A coronavirus is a common virus that causes an upper-respiratory infection, like in your nose or throat. While most coronaviruses are not dangerous, several have been notably aggressive.
The new coronavirus causes a respiratory illness that first showed up in Wuhan, China. The first patients had visited a seafood and animal market in the city, which meant is was likely to have been spread from animal to person–at least initially. As the disease has spread, patients are now reporting they’ve not been anywhere near the animal markets, which means the infection is now being transmitted from person to person.
Not much is known about the virus.
One important question: when is the patient contagious? Measles is the most contagious disease we’ve seen, and it can be spread several days before symptoms are detected. We don’t know if people who never get (the new coronavirus) symptoms but who carry the disease are contagious. We don’t know if people become more or less contagious over time.
Like SARS and MERS patients, the new coronavirus causes pneumonia. But, initially most patients start off with normal cold symptoms: fever, achy-ness, cough–then, for some, things get worse. Between 25-32% of cases end up in intensive care with acute respiratory distress.
Interestingly, the coronavirus isn’t showing up in children as much as it is in adults. One theory: vaccines are providing some measure of protection.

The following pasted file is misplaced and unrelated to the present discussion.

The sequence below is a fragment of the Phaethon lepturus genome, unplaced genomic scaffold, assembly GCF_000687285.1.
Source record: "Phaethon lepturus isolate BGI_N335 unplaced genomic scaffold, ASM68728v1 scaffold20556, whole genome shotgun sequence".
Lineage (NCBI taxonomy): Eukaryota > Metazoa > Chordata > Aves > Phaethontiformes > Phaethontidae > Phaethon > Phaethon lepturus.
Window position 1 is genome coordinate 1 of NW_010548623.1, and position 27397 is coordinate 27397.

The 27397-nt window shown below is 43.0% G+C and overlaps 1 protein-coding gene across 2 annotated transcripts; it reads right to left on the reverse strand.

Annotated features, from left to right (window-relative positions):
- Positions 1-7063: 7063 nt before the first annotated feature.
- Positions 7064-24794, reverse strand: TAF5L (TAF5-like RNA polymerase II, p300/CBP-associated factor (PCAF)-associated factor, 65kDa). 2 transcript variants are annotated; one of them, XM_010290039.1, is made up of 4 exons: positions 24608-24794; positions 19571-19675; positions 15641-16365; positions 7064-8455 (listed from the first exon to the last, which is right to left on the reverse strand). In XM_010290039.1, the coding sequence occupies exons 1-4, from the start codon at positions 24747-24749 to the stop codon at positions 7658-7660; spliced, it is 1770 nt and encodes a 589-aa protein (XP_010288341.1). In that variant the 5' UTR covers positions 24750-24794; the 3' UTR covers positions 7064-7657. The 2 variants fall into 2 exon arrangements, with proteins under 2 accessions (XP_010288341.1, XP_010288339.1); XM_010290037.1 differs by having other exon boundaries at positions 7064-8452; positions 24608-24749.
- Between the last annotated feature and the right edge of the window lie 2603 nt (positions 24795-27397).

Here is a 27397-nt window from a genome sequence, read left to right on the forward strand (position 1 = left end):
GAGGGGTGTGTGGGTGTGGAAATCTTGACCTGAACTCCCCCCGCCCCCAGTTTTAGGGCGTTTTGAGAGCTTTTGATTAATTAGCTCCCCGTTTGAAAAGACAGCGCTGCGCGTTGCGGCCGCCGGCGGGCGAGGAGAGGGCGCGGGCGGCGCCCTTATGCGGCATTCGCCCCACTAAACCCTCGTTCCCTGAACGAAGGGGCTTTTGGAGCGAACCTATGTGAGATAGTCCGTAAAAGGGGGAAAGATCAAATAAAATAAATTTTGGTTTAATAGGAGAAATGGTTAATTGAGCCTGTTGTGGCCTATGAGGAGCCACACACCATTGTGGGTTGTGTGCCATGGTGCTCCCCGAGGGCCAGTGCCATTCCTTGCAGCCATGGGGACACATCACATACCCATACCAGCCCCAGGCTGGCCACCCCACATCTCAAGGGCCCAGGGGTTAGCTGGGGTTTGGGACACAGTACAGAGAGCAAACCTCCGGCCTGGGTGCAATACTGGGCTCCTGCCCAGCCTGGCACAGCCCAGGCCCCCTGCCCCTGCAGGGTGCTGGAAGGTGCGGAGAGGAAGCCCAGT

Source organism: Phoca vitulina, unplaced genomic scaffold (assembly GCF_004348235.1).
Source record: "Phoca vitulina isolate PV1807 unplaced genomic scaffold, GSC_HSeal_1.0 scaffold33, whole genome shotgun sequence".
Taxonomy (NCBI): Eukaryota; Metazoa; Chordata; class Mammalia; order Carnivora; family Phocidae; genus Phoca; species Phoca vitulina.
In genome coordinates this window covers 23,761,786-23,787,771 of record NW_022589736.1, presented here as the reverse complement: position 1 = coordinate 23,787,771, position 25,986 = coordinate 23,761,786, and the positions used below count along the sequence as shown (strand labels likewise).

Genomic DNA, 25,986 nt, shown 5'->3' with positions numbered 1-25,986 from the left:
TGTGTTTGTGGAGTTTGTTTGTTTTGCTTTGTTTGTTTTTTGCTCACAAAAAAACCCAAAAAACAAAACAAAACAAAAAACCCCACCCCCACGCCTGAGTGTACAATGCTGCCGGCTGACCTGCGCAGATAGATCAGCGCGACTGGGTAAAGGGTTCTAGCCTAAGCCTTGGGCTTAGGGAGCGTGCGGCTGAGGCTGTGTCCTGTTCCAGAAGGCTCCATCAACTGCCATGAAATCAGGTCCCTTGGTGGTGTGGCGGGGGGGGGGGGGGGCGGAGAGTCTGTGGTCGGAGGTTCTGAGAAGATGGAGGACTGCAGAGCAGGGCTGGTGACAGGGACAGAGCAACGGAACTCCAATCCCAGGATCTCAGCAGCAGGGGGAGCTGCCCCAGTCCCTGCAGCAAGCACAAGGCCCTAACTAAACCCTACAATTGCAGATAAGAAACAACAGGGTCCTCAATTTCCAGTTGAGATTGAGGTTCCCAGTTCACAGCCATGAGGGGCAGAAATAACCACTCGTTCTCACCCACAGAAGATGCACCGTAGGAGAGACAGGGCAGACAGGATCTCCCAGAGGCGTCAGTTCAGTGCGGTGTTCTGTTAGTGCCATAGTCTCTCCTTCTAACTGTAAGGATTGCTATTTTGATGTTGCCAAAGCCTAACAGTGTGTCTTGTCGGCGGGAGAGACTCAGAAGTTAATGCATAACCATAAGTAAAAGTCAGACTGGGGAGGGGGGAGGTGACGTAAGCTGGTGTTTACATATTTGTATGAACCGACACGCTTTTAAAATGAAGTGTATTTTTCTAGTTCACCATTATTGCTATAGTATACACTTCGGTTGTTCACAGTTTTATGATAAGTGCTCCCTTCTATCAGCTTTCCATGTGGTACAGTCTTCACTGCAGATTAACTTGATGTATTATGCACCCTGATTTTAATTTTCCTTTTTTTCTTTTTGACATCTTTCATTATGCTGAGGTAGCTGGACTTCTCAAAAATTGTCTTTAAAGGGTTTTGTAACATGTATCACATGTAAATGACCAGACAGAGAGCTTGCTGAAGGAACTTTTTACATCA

About 106 people have died from the new coronavirus following an outbreak in the Chinese city of Wuhan, with about 4500 people infected, most of whom are in China. Currently, the mortality rate is about 2% but the numbers will change rapidly.
Severe Acute Respiratory Syndrome showed up around 2003 and spread to 37 countries, causing a global panic. It is a coronavirus, and develops as a high fever, headache, and body aches. Some people also have mild respiratory symptoms and diarrhea. After 2 to 7 days, SARS patients may develop a dry cough. Most develop pneumonia. About 774 patients (out of about 8000 total patients) with SARS died. Depending on age group, the mortality rate was about 11%.
Compared to MERS, it was not as lethal but spread more quickly.
MERS wasn’t spread as easily from human to human, but was more deadly, killing 35% of about 2,500 infected people.
Middle Eastern Respiratory Syndrome showed up around 2012. It is a coronavirus that develops as a severe respiratory illness with symptoms of fever, cough and shortness of breath. About 858 patients with MERS have died.
Compared to SARS, it was more lethal but spread more slowly.